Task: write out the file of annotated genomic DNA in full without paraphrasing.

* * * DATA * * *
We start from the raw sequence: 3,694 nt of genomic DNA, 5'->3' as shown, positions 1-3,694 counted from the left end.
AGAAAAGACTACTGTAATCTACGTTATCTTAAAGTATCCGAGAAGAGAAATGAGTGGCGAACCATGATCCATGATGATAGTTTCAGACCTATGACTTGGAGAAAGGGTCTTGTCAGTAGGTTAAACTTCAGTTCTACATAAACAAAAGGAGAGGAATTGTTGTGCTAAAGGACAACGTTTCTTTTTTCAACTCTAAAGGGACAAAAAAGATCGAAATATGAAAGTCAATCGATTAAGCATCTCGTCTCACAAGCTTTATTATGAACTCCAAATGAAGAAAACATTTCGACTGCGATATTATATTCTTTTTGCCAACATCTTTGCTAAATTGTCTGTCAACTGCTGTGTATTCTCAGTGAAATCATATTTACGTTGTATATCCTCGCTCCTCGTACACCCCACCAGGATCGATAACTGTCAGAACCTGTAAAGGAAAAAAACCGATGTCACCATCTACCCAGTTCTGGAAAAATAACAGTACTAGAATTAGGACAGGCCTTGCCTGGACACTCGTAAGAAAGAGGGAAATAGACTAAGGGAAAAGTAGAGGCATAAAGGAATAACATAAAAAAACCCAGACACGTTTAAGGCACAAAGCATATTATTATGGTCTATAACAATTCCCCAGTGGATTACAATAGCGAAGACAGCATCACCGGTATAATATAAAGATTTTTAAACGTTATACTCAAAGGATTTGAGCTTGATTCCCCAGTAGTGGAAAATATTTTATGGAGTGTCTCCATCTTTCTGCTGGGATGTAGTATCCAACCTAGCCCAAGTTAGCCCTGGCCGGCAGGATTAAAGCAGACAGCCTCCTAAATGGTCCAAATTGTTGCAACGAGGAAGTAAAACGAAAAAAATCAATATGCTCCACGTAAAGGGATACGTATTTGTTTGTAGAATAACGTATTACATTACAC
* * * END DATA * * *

We start from the raw sequence: 3,694 nt of genomic DNA, 5'->3' as shown, positions 1-3,694 counted from the left end.
AGAAAAGACTACTGTAATCTACGTTATCTTAAAGTATCCGAGAAGAGAAATGAGTGGCGAACCATGATCCATGATGATAGTTTCAGACCTATGACTTGGAGAAAGGGTCTTGTCAGTAGGTTAAACTTCAGTTCTACATAAACAAAAGGAGAGGAATTGTTGTGCTAAAGGACAACGTTTCTTTTTTCAACTCTAAAGGGACAAAAAAGATCGAAATATGAAAGTCAATCGATTAAGCATCTCGTCTCACAAGCTTTATTATGAACTCCAAATGAAGAAAACATTTCGACTGCGATATTATATTCTTTTTGCCAACATCTTTGCTAAATTGTCTGTCAACTGCTGTGTATTCTCAGTGAAATCATATTTACGTTGTATATCCTCGCTCCTCGTACACCCCACCAGGATCGATAACTGTCAGAACCTGTAAAGGAAAAAAACCGATGTCACCATCTACCCAGTTCTGGAAAAATAACAGTACTAGAATTAGGACAGGCCTTGCCTGGACACTCGTAAGAAAGAGGGAAATAGACTAAGGGAAAAGTAGAGGCATAAAGGAATAACATAAAAAAACCCAGACACGTTTAAGGCACAAAGCATATTATTATGGTCTATAACAATTCCCCAGTGGATTACAATAGCGAAGACAGCATCACCGGTATAATATAAAGATTTTTAAACGTTATACTCAAAGGATTTGAGCTTGATTCCCCAGTAGTGGAAAATATTTTATGGAGTGTCTCCATCTTTCTGCTGGGATGTAGTATCCAACCTAGCCCAAGTTAGCCCTGGCCGGCAGGATTAAAGCAGACAGCCTCCTAAATGGTCCAAATTGTTGCAACGAGGAAGTAAAACGAAAAAAATCAATATGCTCCACGTAAAGGGATACGTATTTGTTTGTAGAATAACGTATTACATTACAC